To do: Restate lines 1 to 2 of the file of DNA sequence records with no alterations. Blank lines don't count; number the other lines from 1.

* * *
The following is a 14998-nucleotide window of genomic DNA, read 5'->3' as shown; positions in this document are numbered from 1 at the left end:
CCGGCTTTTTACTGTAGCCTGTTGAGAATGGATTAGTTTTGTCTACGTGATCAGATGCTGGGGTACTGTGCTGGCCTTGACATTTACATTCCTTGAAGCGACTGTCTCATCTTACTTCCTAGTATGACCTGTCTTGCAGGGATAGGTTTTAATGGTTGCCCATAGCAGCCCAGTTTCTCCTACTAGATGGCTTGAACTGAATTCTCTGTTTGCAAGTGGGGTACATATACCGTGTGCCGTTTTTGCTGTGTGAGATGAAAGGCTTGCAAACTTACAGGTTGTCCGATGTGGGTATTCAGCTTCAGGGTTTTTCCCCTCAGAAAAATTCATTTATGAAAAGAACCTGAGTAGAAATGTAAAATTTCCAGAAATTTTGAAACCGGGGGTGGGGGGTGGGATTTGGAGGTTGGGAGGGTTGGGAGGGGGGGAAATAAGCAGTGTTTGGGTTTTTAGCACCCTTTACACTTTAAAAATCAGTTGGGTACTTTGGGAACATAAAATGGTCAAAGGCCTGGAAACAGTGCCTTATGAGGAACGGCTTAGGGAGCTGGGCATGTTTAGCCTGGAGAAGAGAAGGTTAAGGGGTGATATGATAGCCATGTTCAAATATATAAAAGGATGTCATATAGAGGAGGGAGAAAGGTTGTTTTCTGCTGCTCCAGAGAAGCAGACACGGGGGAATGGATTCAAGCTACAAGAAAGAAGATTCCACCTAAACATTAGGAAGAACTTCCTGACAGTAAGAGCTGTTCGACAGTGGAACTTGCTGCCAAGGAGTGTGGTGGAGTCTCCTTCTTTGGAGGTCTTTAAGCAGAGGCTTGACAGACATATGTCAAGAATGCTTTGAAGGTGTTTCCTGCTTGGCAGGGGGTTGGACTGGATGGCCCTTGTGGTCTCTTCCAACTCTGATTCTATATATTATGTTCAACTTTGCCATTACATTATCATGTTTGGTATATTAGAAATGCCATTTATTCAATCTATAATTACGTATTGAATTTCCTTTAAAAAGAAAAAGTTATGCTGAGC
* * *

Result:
The following is a 14998-nucleotide window of genomic DNA, read 5'->3' as shown; positions in this document are numbered from 1 at the left end:
CCGGCTTTTTACTGTAGCCTGTTGAGAATGGATTAGTTTTGTCTACGTGATCAGATGCTGGGGTACTGTGCTGGCCTTGACATTTACATTCCTTGAAGCGACTGTCTCATCTTACTTCCTAGTATGACCTGTCTTGCAGGGATAGGTTTTAATGGTTGCCCATAGCAGCCCAGTTTCTCCTACTAGATGGCTTGAACTGAATTCTCTGTTTGCAAGTGGGGTACATATACCGTGTGCCGTTTTTGCTGTGTGAGATGAAAGGCTTGCAAACTTACAGGTTGTCCGATGTGGGTATTCAGCTTCAGGGTTTTTCCCCTCAGAAAAATTCATTTATGAAAAGAACCTGAGTAGAAATGTAAAATTTCCAGAAATTTTGAAACCGGGGGTGGGGGGTGGGATTTGGAGGTTGGGAGGGTTGGGAGGGGGGGAAATAAGCAGTGTTTGGGTTTTTAGCACCCTTTACACTTTAAAAATCAGTTGGGTACTTTGGGAACATAAAATGGTCAAAGGCCTGGAAACAGTGCCTTATGAGGAACGGCTTAGGGAGCTGGGCATGTTTAGCCTGGAGAAGAGAAGGTTAAGGGGTGATATGATAGCCATGTTCAAATATATAAAAGGATGTCATATAGAGGAGGGAGAAAGGTTGTTTTCTGCTGCTCCAGAGAAGCAGACACGGGGGAATGGATTCAAGCTACAAGAAAGAAGATTCCACCTAAACATTAGGAAGAACTTCCTGACAGTAAGAGCTGTTCGACAGTGGAACTTGCTGCCAAGGAGTGTGGTGGAGTCTCCTTCTTTGGAGGTCTTTAAGCAGAGGCTTGACAGACATATGTCAAGAATGCTTTGAAGGTGTTTCCTGCTTGGCAGGGGGTTGGACTGGATGGCCCTTGTGGTCTCTTCCAACTCTGATTCTATATATTATGTTCAACTTTGCCATTACATTATCATGTTTGGTATATTAGAAATGCCATTTATTCAATCTATAATTACGTATTGAATTTCCTTTAAAAAGAAAAAGTTATGCTGAGC